COVID Threatens Governments’ Fiscal Accountability

August 13, 2020

William B.P. Robson of C.D. Howe Institute

BRITISH COLUMBIA – Many of Canada’s senior governments have made impressive progress with the transparency and accessibility of their financial presentations, but these gains are under threat from the COVID pandemic, says a new report from the C.D. Howe Institute.

In “The ABCs of Fiscal Accountability: Grading Canada’s Senior Governments, 2020” authors William B.P. Robson and Farah Omran present the C.D. Howe Institute’s annual report card on the accessibility, timeliness and reliability of governments’ financial documents. The authors assign grades that reflect how readily an interested but non-expert user may find, understand and act on the information therein. While many governments have made reporting improvements over recent years, the failure of the federal government, as well as Newfoundland and Labrador, to produce budgets this spring shows that Canadians cannot take these improvements for granted.

Canada’s senior governments raise and spend huge amounts, and have legally unlimited capacity to borrow when their revenues fall short of their expenses. Holding public officials accountable for their use of these funds is a foundational task of representative governments. In pursuit of such accountability, citizens and taxpayers have a number of tools: the budgets governments present around the beginning of the fiscal year; the specific program estimates legislatures vote to approve and the audited financial statements governments present in their public accounts after year-end.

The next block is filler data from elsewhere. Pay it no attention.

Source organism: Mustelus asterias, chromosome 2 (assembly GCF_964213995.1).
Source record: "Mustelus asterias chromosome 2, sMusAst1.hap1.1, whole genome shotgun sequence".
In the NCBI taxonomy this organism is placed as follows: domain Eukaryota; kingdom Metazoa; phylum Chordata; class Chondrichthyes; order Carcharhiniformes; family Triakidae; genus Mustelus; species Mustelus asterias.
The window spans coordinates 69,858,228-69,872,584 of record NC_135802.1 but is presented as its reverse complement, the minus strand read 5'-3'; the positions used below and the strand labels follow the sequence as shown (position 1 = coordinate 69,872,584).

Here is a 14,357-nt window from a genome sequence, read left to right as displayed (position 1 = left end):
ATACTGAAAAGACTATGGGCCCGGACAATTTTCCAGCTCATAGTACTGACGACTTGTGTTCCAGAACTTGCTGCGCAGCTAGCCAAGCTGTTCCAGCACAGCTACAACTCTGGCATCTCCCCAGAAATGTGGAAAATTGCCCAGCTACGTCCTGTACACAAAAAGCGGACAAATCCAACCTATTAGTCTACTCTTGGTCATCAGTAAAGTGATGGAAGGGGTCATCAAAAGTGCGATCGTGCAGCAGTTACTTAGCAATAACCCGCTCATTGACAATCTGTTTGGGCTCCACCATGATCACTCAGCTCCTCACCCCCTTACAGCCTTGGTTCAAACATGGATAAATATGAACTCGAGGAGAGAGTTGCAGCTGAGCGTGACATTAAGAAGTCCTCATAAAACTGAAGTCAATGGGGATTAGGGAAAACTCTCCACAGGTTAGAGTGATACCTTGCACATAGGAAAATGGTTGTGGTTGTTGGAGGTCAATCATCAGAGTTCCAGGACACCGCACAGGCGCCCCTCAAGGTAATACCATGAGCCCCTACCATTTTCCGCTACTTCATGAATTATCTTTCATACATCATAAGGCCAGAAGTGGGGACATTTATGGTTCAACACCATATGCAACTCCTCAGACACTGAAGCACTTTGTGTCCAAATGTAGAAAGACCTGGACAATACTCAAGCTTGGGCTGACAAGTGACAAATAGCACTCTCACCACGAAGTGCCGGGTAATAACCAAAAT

In this year’s report card, which covers financial statements for fiscal year 2018/19 and budgets and estimates for 2019/20, New Brunswick tops the class with an A; British Columbia and Saskatchewan, each with A–, come close behind. At the other end of the scale are Yukon, with a D+, and the Northwest Territories and Nunavut, each with D–. For the first year since the Institute began publishing its report card, there were no F grades.

Alberta, with a B+, and Ontario and Nova Scotia, each with B this year, could join the top rank next year with relatively small improvements, such as moving key numbers closer to the front of their budgets and more timely presentation and publication. The federal government, which earned a B–, could raise its grade with similar changes – but its failure so far to produce a budget at all for 2020/21 prefigures a failing grade next year.

“Two decades ago,” said Robson, “None of Canada’s senior governments budgeted and reported its revenues, expenses and bottom line on the same accounting basis; today, accounting consistent with public sector accounting standards is the rule.”

“We commend New Brunswick, a consistent high achiever, and note important improvements in our grades for Saskatchewan, Manitoba and Nunavut,” said Omran.

Robson noted that COVID-19 has prompted massive increases in spending and borrowing, and made fiscal projections harder. All the more reason, he said, to insist that governments provide consistent and timely numbers. “The pandemic must not serve as an excuse for skipping budgets or failing to provide reliable financial information,” he said. “The fiscal challenges after this crisis will make accountability more critical than ever.”

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